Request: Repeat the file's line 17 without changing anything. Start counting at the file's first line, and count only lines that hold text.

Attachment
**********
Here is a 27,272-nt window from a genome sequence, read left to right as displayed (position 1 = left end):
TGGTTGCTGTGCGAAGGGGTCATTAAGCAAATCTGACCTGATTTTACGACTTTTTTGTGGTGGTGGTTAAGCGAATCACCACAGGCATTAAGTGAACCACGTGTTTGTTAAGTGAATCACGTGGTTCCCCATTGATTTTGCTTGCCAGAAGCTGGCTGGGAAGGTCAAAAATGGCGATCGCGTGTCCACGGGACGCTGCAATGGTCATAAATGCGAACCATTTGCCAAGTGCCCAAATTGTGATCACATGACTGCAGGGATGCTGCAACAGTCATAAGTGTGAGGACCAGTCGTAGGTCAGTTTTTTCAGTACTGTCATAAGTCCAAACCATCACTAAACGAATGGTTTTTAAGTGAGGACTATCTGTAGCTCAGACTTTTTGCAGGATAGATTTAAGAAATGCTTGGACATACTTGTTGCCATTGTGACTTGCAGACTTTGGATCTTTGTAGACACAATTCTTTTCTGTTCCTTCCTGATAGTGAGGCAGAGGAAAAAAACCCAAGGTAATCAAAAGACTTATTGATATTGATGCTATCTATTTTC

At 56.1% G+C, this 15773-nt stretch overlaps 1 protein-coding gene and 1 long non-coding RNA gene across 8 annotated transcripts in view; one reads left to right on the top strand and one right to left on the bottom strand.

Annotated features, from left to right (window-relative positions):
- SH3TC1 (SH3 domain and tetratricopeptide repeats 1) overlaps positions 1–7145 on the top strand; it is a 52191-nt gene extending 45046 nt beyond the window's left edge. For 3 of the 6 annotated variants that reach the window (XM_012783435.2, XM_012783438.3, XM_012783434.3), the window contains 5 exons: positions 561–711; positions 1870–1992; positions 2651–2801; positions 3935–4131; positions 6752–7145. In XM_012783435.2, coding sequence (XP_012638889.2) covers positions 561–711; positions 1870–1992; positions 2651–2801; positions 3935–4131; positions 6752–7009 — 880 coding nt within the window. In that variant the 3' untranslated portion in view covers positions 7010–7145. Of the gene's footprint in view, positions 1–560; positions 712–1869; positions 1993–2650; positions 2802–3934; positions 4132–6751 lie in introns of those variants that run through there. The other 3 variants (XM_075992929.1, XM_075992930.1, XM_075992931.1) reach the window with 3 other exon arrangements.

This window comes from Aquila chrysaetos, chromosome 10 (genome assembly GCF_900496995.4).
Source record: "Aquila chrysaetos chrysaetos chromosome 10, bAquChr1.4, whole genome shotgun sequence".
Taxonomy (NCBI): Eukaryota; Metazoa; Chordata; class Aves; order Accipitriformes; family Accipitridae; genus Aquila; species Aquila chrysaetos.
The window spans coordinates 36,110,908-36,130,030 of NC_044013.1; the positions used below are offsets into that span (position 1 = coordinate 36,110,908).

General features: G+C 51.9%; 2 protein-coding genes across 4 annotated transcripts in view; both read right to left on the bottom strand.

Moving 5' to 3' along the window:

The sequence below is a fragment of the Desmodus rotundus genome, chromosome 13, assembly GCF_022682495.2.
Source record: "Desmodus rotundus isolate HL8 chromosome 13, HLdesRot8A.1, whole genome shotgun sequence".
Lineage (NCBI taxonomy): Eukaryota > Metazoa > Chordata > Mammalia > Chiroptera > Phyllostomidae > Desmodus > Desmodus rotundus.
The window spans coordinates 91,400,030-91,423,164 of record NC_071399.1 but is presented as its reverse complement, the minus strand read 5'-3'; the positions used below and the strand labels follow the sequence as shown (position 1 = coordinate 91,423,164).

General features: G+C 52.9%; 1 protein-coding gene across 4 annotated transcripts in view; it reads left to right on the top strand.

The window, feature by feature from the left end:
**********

The window, feature by feature from the left end: